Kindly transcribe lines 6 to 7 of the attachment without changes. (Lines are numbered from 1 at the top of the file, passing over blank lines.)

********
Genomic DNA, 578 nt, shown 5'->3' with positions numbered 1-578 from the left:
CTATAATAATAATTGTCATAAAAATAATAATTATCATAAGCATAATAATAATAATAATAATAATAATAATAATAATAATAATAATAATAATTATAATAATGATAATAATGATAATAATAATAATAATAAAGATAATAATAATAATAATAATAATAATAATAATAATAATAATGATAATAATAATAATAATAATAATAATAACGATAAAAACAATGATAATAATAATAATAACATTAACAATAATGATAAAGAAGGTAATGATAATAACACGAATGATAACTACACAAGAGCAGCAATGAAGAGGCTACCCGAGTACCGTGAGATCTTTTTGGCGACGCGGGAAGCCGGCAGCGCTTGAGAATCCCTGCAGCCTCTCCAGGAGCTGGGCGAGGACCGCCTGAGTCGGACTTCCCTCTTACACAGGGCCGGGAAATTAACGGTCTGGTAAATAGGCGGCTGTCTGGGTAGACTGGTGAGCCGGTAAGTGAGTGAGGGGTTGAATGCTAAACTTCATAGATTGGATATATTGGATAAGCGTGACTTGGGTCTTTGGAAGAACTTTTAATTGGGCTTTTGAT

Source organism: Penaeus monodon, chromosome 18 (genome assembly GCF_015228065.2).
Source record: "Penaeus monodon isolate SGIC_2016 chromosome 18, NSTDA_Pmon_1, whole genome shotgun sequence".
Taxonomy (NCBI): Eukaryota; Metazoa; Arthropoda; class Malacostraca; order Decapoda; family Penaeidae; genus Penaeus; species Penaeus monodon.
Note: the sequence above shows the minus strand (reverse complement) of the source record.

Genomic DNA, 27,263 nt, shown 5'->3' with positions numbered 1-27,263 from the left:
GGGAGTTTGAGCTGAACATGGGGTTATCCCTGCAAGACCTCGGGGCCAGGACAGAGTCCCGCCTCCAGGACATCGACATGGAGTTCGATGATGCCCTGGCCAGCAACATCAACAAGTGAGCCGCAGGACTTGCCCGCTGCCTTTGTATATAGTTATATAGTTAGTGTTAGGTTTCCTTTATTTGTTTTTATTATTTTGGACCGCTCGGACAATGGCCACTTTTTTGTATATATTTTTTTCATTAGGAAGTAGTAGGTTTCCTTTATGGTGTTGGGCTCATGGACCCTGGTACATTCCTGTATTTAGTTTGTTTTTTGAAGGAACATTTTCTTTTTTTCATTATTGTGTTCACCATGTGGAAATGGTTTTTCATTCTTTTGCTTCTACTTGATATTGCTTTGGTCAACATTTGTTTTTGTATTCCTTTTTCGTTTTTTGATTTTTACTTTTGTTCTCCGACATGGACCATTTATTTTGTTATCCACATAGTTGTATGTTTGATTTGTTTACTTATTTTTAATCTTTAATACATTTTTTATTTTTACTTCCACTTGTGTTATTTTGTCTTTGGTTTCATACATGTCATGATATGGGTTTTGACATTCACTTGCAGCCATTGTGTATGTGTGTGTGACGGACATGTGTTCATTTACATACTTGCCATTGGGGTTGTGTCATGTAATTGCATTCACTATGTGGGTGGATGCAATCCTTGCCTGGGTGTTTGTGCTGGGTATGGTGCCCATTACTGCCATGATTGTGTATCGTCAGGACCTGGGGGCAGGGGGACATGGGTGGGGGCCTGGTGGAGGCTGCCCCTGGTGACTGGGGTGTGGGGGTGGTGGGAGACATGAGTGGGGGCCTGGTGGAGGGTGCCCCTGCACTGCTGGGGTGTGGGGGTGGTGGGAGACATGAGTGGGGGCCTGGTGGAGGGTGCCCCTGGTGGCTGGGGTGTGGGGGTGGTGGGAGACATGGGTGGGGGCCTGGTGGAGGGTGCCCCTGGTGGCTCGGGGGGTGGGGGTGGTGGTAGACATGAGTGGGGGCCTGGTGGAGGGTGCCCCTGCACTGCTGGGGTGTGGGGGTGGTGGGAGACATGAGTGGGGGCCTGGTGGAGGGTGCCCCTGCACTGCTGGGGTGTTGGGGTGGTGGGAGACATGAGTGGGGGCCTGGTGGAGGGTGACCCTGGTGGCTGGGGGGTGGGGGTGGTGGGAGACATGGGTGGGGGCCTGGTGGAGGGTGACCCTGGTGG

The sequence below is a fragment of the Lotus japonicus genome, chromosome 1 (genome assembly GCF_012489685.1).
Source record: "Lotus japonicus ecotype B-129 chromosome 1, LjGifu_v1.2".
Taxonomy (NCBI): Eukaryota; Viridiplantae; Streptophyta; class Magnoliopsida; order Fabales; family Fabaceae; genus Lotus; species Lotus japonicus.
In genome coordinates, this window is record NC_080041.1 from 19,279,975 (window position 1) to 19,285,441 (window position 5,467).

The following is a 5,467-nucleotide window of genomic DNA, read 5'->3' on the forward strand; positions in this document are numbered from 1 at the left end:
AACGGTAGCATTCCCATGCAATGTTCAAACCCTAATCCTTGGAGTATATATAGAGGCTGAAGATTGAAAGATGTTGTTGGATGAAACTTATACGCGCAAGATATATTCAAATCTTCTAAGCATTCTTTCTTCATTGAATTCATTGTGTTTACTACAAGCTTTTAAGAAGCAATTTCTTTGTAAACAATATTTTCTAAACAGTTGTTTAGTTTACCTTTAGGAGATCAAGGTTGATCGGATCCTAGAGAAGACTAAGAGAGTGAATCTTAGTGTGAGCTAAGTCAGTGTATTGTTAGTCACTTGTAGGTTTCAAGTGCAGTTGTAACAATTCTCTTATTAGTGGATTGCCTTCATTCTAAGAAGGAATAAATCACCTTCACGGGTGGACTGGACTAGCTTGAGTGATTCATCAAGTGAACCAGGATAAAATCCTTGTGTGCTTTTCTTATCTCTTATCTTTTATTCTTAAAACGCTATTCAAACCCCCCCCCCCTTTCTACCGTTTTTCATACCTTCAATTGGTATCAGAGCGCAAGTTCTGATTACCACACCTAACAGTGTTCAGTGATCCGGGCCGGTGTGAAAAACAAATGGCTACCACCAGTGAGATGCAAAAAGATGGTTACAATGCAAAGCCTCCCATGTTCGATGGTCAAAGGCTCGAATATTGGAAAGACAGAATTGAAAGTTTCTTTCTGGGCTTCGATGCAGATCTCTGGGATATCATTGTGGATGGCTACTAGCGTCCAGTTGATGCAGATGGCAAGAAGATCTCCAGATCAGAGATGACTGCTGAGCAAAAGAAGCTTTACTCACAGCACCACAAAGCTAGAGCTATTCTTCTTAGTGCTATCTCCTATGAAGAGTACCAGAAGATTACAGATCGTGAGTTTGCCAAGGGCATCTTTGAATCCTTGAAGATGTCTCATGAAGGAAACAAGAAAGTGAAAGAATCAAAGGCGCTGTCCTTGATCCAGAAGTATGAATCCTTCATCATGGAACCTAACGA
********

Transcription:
Note: the sequence above shows the minus strand (reverse complement) of the source record.

Genomic DNA, 27,263 nt, shown 5'->3' with positions numbered 1-27,263 from the left: